Soccer And Your Portfolio

Aaron Hodson Jul 12, 2014

Fund companies extol the virtues of dollar-cost-averaging, but they still get their fees, regardless of market direction. You are the one that needs the courage to go against the crowd.

Most investors, when faced with a market crisis, or simply, a crisis of confidence, feel they must ‘do something, do anything!” The feeling of insecurity and lack of control is strong, and your portfolio is suffering. Surely there is something you can do to help your portfolio.

In times like these, though, maybe you should consider what happens in soccer (especially relevant now with the 2014 World Cup Final underway). In an interesting 2009 study, researchers studied penalty kicks in thousands of professional soccer games. Here is what was noted: In attempting to stop the penalty kick, goalkeepers jump to the right or left 94% of the time. In doing this, they guess correctly only about 40% of the time (i.e. jump left, shot placed left).

However, even when they guess correctly, they only stop 25-30% of the shots. The most intriguing part of the analyses is that when goal keepers remain in the center of the goal and the shot is placed in the center, they make the save 60% of the time.

Given that about 30% of penalty kicks are placed in the center third of the goal, remaining stationary in the center of the goal increases the keepers chances of stopping the shot from about 13% to more than 33%. Thus, the best strategy for goalkeepers is to remain in the center of the goal during the penalty kick. Thus the idea that keepers should jump left or right and hope they guess correctly is not supported by these numbers. (Bar-Eli M, Azar OH (2009) Penalty kicks in soccer: an empirical analysis of shooting strategies and goalkeepers preferences. Soccer & Society, 10:183-191).

How is this possibly related to the stock market? Well, like a goalie in soccer, in portfolio management, it is often best, during turbulent markets, to stay in the centre and do nothing. Sitting put on your dividend stocks, not gambling to try and time the bottom, and not panicking will often serve your portfolio better than actively ‘guessing’ which way the market is going to go next. Doing nothing, though, is extremely hard for individual investors. For mutual fund and professional managers, it is even harder. How do you justify your 2.5% management fee is you are, um, not doing anything?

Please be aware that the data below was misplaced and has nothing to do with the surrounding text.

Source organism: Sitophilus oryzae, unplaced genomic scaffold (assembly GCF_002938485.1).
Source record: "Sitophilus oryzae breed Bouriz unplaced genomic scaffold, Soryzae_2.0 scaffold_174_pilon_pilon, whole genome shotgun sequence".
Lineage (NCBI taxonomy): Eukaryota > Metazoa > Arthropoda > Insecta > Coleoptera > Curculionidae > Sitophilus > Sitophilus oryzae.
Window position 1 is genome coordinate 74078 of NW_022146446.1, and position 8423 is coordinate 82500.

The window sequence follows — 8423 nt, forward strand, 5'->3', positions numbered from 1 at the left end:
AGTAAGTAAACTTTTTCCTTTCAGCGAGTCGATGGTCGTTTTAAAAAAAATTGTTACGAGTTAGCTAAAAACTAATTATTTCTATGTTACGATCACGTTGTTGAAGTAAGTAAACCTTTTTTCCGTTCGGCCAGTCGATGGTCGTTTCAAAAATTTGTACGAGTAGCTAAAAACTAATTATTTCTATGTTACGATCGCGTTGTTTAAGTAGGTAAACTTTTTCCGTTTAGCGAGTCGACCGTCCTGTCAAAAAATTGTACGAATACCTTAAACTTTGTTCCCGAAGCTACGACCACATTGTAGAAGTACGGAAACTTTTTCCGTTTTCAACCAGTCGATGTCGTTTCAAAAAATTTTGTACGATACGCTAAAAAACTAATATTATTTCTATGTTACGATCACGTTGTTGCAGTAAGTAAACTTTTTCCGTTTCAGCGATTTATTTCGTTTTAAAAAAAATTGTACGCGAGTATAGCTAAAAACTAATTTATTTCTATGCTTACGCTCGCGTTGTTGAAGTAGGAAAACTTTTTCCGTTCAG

Imagine a fund manager explaining to their clients, that, despite the stock market world imploding around them, they are just sitting on the hands waiting for the volatility to pass? How is that statement going to go over with clients who are losing money (and still paying fees), or with the boss, who wants to bring more money in the door? But it is OK to do nothing. Most investors trade too much, and pay too much in fees and taxes because of it. Some of the investors who fared the best in the 2008/2009 financial crises were those that became paralyzed with fear, and did nothing by default. They saw names such as Baytex (BTE on TSX) drop to $10, and subsequently recover to $45, all the while still earning dividends. So while the stock market implodes all around you this summer, sit back and do what is right for your portfolio—do nothing and watch some soccer games.




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